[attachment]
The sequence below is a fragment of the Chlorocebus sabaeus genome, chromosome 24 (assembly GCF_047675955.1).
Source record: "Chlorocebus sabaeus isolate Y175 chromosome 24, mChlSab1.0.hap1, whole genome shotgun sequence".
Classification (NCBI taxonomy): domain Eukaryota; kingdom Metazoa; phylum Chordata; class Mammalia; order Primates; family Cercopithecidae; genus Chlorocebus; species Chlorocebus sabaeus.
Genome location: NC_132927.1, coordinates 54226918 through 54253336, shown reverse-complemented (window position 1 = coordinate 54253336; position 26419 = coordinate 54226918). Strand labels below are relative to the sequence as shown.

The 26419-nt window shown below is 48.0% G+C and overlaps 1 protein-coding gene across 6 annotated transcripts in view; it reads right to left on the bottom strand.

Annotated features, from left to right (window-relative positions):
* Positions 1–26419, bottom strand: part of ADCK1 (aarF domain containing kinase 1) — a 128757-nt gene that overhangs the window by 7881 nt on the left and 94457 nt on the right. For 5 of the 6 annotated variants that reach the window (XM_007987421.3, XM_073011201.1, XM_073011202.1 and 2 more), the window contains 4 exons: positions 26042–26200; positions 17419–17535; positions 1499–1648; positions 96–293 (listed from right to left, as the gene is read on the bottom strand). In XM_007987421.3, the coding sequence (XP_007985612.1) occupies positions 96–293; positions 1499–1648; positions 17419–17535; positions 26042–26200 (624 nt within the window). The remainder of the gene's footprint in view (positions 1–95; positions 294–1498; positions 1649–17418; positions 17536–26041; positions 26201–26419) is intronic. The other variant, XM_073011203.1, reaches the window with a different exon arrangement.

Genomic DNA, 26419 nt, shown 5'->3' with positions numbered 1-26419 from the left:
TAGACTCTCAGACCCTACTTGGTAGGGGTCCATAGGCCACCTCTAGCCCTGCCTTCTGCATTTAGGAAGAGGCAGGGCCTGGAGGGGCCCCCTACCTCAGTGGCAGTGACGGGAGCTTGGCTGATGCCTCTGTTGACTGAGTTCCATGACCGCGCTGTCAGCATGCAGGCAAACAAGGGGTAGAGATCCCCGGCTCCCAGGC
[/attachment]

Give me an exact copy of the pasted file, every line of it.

The sequence below is a fragment of the Chlorocebus sabaeus genome, chromosome 24 (assembly GCF_047675955.1).
Source record: "Chlorocebus sabaeus isolate Y175 chromosome 24, mChlSab1.0.hap1, whole genome shotgun sequence".
Classification (NCBI taxonomy): domain Eukaryota; kingdom Metazoa; phylum Chordata; class Mammalia; order Primates; family Cercopithecidae; genus Chlorocebus; species Chlorocebus sabaeus.
Genome location: NC_132927.1, coordinates 54226918 through 54253336, shown reverse-complemented (window position 1 = coordinate 54253336; position 26419 = coordinate 54226918). Strand labels below are relative to the sequence as shown.

The 26419-nt window shown below is 48.0% G+C and overlaps 1 protein-coding gene across 6 annotated transcripts in view; it reads right to left on the bottom strand.

Annotated features, from left to right (window-relative positions):
* Positions 1–26419, bottom strand: part of ADCK1 (aarF domain containing kinase 1) — a 128757-nt gene that overhangs the window by 7881 nt on the left and 94457 nt on the right. For 5 of the 6 annotated variants that reach the window (XM_007987421.3, XM_073011201.1, XM_073011202.1 and 2 more), the window contains 4 exons: positions 26042–26200; positions 17419–17535; positions 1499–1648; positions 96–293 (listed from right to left, as the gene is read on the bottom strand). In XM_007987421.3, the coding sequence (XP_007985612.1) occupies positions 96–293; positions 1499–1648; positions 17419–17535; positions 26042–26200 (624 nt within the window). The remainder of the gene's footprint in view (positions 1–95; positions 294–1498; positions 1649–17418; positions 17536–26041; positions 26201–26419) is intronic. The other variant, XM_073011203.1, reaches the window with a different exon arrangement.

Genomic DNA, 26419 nt, shown 5'->3' with positions numbered 1-26419 from the left:
TAGACTCTCAGACCCTACTTGGTAGGGGTCCATAGGCCACCTCTAGCCCTGCCTTCTGCATTTAGGAAGAGGCAGGGCCTGGAGGGGCCCCCTACCTCAGTGGCAGTGACGGGAGCTTGGCTGATGCCTCTGTTGACTGAGTTCCATGACCGCGCTGTCAGCATGCAGGCAAACAAGGGGTAGAGATCCCCGGCTCCCAGGC